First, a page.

Alternatively. 175 . that is. Similarly.smith@somewhere. Within the DIT. they play the role of naming contexts in addition to that of containers of attributes. Network Information Service (NIS) is a directory service available on the Solaris operating system for storing system-related information. For example. many directories. can use the directory in the traditional way. like any other program running on the network.13 . printers. for example. 13. you can query it to find all machines whose IP address starts with "192. This style of searching is sometimes called reverse lookup or content-based searching. support the notion of searches. By using a directory service. to store and retrieve attributes of directory objects. Directory-enabled Java applications and applets. As the use of the Java programming language to write practical applications in a network environment increases. When you search. When directory objects are arranged in this way. 13. A Java mail transfer agent program can use it to retrieve mail routing information. can use the directory as an address book for retrieving the addresses of mail recipients.50". for example. Many examples of directory services are possible. the ability to access directory services will become essential. might have an attribute identifier of "mail" and the attribute value of "john. And a Java calendar program can use it to retrieve user preference settings.113. an organization object. for example. you can supply not a name but a query consisting of a logical expression in which you specify the attributes that the object or objects must have.4 combining naming and directory services Directories often arrange their objects in a hierarchy.2 directories and directory services A directory is a connected set of directory objects. removing.JNDI accounts might have a "mail" attribute. The query is called a search filter. A directory service is a service that provides operations for creating. the LDAP arranges all directory objects in a tree. 13. you can query the directory service to find all users that have the attribute "age" greater than 40 years. The directory service searches for and returns the objects that satisfy the search filter. such as the file and print services. adding. such as that relating to machines. The email address. 13.com". you can simplify applications and their administration by centralizing the storage of shared information. The Novell Directory Service (NDS) is a directory service from Novell that provides information about many networking services. The service is accessed through its own interface. An attribute value is the contents of the attribute. "mail" is the attribute identifier.3.3.3 searches and search filters You can look up a directory object by supplying its name to the directory service. called a directory information tree (DIT). might contain group objects that might in turn contain person objects. and users. such as those based on the LDAP.1 traditional use of the directory A directory-enabled application is an application that uses a naming or directory service. and modifying the attributes associated with objects in a directory. For example. A Java mail client program. networks.4. 13. The SunONE Directory Server is a general-purpose directory service based on the Internet standard LDAP.3.4 directory-enabled java applications Directory service is a vital component of network computing.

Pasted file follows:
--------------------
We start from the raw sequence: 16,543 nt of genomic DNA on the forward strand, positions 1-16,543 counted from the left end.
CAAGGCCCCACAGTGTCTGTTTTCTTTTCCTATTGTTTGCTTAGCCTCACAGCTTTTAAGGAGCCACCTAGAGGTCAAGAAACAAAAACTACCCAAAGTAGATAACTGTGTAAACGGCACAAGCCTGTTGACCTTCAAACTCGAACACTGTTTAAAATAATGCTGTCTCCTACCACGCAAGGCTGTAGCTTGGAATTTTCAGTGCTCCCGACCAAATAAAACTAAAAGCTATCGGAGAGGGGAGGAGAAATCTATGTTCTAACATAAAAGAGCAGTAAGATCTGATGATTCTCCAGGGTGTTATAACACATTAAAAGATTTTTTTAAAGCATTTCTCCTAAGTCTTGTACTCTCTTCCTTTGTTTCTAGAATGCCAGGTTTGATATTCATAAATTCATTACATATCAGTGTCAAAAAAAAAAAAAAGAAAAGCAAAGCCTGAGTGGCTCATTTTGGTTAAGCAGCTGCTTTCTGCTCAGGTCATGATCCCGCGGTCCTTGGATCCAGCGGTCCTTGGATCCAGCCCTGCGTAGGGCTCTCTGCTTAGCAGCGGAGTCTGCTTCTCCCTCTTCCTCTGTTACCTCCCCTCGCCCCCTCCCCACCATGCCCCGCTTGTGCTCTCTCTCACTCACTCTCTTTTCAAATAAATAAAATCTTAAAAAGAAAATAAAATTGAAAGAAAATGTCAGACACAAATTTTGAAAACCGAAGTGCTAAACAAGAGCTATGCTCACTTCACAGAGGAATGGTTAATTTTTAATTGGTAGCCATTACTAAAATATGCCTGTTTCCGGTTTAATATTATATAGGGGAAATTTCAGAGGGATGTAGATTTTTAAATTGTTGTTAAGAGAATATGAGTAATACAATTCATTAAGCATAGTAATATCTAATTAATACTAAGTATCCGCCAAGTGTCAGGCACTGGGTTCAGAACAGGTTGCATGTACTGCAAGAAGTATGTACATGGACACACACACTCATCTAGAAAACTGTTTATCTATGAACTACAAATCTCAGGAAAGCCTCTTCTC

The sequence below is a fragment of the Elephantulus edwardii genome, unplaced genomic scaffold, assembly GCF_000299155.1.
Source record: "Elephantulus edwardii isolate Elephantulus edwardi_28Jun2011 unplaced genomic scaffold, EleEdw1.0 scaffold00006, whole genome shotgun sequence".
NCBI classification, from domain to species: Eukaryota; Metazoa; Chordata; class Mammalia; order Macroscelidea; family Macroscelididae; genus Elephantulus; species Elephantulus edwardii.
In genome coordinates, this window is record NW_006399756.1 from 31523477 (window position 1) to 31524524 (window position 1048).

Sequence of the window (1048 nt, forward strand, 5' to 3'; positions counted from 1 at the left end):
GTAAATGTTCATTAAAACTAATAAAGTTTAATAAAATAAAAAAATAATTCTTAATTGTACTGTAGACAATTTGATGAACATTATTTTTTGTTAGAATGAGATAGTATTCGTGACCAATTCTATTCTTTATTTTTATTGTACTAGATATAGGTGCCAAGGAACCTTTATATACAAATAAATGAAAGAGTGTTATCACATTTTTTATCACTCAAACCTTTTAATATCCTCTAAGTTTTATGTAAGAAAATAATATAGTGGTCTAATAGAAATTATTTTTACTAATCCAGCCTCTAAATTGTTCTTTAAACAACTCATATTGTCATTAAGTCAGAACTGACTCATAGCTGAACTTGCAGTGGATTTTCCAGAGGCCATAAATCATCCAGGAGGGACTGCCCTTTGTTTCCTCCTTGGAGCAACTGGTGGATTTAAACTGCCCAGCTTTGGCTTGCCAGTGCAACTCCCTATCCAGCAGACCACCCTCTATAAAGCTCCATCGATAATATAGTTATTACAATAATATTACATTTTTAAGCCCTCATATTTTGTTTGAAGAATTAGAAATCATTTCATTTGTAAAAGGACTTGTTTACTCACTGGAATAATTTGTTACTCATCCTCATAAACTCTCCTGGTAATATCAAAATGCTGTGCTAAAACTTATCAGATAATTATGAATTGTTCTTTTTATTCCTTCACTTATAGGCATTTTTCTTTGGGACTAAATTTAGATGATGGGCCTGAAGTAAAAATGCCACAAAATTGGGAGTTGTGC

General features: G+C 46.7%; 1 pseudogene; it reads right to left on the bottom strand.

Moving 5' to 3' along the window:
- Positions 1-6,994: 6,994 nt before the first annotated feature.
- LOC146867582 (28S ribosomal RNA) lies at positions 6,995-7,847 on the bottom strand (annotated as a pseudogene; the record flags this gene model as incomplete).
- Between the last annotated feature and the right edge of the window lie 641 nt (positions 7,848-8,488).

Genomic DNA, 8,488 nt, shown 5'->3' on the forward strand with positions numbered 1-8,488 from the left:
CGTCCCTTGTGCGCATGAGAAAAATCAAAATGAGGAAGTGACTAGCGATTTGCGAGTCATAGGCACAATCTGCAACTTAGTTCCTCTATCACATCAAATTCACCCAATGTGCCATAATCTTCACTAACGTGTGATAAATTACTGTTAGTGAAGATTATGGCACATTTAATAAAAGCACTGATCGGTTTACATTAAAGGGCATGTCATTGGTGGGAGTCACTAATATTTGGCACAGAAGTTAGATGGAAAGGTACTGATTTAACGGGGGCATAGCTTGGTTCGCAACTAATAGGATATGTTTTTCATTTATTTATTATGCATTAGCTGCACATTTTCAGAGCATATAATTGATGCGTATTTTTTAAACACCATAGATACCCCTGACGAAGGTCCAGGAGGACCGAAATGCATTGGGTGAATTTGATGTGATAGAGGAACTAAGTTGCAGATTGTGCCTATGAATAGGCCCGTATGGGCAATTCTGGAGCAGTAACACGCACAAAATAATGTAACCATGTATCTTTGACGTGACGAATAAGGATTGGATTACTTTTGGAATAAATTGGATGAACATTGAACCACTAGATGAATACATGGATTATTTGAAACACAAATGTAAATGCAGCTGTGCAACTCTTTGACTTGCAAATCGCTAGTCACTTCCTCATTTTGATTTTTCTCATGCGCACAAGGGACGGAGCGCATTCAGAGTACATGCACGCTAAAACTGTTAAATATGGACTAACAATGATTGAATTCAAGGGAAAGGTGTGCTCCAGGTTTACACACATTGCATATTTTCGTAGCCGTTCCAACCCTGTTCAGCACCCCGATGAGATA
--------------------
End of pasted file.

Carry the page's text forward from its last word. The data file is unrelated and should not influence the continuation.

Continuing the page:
Java applications use the JNDI API to access a variety of naming and directory services. To use the JNDI. Java applications can also use it as a repository for Java objects.JNDI Applications can share the common infrastructure provided by the directory. When using the JNDI as a Standard Extension on the JDK 1.3 includes three service providers for the following naming/directory services: • • • Lightweight Directory Access Protocol (LDAP) Common Object Request Broker Architecture (CORBA) Common Object Services (COS) name service Java Remote Method Invocation (RMI) Registry Other service providers can be downloaded from the JNDI Web site or obtained from other vendors. v1.naming javax. that is to store and retrieve Java objects. This sharing makes applications that are deployed across the system. Thus a variety of directories--new. 13.13 .5 the JNDI API The Java Naming and Directory Interface TM (JNDI) is an application programming interface (API) that provides naming and directory functionality to applications written using the Java TM programming language. 13.naming. you must have the JNDI classes and one or more service providers.directory javax. The SPI enables a variety of naming and directory services to be plugged in transparently. thereby allowing the Java application using the JNDI API to access their services.5.3 and later releases. v1.1 and Java 2 SDK.event javax. printer configuration and mail routing information can be stored in the directory so that it can be replicated and distributed for use by all printer-related and mailrelated applications and services. 13.2.naming.5. For example. more coherent and manageable. It is defined to be independent of any specific directory service implementation. The Java 2 SDK.1 architecture The JNDI architecture consists of an API and a service provider interface (SPI).naming.2 the directory as an object store In addition to using the directory in the traditional way. v1. a Java print client program should be able to look up a printer object from the directory and send a data stream to the printer object for printing.1 and v1. It extends the v1.ldap 176 .2 platforms to provide naming and directory functionality. It is also available as a Java Standard Extension for use with the JDK 1.2. and already deployed--can be accessed in a common way.1 and the Java 2 SDK. The JNDI is divided into five packages: • • • • javax. and even the network.2 packaging The JNDI is included in the Java 2 SDK.4. you must first download the JNDI classes and one or more service providers. 13. For example. emerging. v1.